A sedentary lifestyle is associated with greater cerebral amyloid deposition, which is characteristic of Alzheimer’s disease (AD), among cognitively normal individuals with the ε4 allele of the apolipoprotein E (APOE) gene, according to a report published Online First by Archives of Neurology, one of the JAMA/Archives journals.
“The presence of an APOE ε4 allele is the most established genetic risk factor for Alzheimer disease (AD), with a higher percentage of individuals with AD having an ε4 allele in comparison with the general population,” the authors write as background information in the article. “It has been suggested that APOE status may modify associations between lifestyle factors such as exercise engagement and risk of cognitive decline and dementia.”
To examine the association between exercise and cerebral amyloid deposition among patients with and without the APOE ε4 allele, Denise Head, Ph.D., and colleagues from Washington University in St. Louis, performed APOE genotyping and administered a questionnaire on physical exercise engagement over the last decade to 201 cognitively normal adults (135 women) age 45 to 88 years recruited from the Knight Alzheimer’s Disease Research Center. Samples of cerebrospinal fluid were collected from 165 participants and brain amyloid imaging with positron emission tomography (PET) of the amyloid binding agent carbon 11-labeled Pittsburgh Compound B (PiB) was performed on 163 patients.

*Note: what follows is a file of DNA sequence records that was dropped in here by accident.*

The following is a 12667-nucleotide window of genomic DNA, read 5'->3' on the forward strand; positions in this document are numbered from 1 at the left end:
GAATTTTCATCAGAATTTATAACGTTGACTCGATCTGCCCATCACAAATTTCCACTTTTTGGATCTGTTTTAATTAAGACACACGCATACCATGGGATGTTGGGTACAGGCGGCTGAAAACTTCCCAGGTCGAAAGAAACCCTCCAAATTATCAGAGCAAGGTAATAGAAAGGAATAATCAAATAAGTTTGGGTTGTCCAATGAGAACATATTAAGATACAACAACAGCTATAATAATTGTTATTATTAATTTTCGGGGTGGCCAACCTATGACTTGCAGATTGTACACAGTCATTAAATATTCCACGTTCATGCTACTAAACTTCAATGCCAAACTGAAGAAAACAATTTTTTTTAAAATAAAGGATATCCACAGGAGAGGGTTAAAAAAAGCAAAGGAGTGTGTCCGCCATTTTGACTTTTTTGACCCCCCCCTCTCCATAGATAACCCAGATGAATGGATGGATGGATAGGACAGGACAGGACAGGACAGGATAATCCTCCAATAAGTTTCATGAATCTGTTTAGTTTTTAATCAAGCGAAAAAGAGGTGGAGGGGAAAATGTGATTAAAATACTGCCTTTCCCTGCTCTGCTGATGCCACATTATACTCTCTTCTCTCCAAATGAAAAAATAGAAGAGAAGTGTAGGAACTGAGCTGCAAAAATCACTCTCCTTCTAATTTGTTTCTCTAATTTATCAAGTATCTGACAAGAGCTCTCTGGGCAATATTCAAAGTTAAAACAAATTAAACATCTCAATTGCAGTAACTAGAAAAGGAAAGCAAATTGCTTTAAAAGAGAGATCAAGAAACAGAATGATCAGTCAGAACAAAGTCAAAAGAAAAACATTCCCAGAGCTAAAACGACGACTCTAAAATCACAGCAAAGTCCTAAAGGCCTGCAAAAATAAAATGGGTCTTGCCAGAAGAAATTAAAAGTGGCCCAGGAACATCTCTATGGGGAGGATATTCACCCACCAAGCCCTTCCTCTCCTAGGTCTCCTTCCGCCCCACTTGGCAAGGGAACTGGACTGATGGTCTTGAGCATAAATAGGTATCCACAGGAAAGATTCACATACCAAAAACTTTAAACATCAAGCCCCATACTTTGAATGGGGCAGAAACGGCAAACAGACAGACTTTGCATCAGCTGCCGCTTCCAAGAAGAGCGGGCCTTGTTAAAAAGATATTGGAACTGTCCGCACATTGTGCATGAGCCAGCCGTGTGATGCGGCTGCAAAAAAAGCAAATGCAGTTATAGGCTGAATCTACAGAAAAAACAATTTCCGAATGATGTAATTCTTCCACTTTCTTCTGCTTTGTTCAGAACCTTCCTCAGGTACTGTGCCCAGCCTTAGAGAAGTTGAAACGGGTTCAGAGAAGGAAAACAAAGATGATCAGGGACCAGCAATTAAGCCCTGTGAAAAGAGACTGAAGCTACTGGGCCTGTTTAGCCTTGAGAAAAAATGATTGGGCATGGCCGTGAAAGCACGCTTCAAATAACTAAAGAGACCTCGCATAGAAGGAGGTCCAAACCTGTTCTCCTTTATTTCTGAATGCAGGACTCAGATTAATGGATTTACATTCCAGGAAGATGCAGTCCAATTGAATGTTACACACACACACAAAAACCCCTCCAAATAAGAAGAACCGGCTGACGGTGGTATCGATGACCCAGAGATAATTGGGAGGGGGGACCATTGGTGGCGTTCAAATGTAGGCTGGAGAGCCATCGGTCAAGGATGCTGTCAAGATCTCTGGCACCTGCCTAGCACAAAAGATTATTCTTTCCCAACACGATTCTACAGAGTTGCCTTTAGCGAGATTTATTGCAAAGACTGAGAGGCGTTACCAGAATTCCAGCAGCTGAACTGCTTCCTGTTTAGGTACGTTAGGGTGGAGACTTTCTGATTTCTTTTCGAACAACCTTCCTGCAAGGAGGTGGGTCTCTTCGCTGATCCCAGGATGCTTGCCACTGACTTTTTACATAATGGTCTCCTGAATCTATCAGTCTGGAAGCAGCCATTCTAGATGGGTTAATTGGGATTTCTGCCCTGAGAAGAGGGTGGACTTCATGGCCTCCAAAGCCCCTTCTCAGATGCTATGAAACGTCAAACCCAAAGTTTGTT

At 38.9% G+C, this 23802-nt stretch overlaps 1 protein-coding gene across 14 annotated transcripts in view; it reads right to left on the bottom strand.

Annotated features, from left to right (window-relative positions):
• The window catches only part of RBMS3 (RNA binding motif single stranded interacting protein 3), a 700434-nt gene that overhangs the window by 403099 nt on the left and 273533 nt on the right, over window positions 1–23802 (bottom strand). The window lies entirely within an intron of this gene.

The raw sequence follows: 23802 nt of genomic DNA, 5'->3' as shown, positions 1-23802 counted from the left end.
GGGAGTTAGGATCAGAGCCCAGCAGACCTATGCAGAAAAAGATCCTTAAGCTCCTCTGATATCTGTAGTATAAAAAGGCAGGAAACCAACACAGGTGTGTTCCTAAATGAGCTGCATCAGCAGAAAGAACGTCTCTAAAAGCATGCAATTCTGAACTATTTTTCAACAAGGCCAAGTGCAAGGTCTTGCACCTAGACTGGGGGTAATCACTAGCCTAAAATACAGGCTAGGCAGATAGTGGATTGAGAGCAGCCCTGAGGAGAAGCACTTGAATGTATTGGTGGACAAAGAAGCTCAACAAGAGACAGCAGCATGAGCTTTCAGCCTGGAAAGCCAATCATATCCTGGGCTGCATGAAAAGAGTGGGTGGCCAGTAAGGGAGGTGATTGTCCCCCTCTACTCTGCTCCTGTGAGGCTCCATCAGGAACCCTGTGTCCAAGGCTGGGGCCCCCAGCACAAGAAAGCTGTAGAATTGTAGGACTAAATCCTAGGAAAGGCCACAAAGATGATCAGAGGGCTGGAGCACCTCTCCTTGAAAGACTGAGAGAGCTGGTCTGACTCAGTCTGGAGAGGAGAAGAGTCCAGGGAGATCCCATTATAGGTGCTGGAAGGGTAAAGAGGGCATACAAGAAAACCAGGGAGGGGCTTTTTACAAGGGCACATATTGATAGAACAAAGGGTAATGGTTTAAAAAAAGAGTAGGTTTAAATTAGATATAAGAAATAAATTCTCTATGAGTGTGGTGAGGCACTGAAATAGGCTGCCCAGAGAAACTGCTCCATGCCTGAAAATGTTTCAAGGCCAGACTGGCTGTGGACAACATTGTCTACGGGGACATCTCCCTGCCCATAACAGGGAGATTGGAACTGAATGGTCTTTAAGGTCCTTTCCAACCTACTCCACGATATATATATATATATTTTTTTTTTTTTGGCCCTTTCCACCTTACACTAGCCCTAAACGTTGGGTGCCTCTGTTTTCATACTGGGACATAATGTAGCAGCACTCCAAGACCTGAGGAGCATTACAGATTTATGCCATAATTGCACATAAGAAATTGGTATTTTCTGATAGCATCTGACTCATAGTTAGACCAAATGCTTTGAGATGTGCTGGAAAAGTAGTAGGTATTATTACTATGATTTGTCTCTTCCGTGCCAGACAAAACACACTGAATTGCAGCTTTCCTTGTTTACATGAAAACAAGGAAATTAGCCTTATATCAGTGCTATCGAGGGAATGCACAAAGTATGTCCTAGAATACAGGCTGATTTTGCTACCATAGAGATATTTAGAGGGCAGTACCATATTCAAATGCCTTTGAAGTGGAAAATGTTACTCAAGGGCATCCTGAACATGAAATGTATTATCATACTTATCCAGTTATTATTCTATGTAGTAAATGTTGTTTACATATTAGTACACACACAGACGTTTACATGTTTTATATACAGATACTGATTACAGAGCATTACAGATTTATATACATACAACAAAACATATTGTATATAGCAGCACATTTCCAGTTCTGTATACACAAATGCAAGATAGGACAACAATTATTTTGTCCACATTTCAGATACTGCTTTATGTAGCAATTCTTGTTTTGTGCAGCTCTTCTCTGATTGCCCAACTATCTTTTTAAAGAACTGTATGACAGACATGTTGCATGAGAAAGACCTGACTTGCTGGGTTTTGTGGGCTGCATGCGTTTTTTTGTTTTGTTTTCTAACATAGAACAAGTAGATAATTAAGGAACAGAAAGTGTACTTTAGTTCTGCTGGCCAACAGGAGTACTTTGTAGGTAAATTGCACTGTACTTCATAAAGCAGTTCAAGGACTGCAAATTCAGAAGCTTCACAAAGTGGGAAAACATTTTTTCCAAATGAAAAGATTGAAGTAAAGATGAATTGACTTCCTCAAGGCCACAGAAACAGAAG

Patients who reported higher amounts of exercise had a lower mean (average) cortical PIB binding (binding potential values from the prefrontal cortex, gyrus rectus, lateral temporal, and precuneus regions) than did patients who reported lower amounts of exercise. Participants who were ε4-positive also had higher levels of cortical amyloid compared with individuals negative for the ε4 allele. The authors also observed a “novel interaction between APOE status and exercise engagement for [11C] PiB binding [carbon 11-labeled Pittsburgh Compound B] such that a more sedentary lifestyle was significantly associated with higher [11C] PiB binding for ε4 carriers but not for noncarriers. All findings remain significant after controlling for age; sex; educational level; body mass index; the presence or history of hypertension; diabetes mellitus; heart problems, or depression; and the interval between assessments.”
According to past research “APOE status is associated with increased risk of cognitive decline and elevated amyloid deposition. In contrast, exercise engagement has been associated with reduced risk of cognitive decline and lower levels of amyloid deposition,” the authors note. “In summary, our findings suggest that exercise at levels recommended by the AHA [American Heart Association] may be particularly beneficial in reducing the risk of brain amyloid deposition in cognitively normal ε4-positive individuals.”
Editor’s Note: To contact Denise Head, Ph.D., call Gerry Everding at 314-935-6375 or e-mail firstname.lastname@example.org. For more information, contact JAMA/Archives media relations at 312/464-JAMA (5262) or e-mail email@example.com.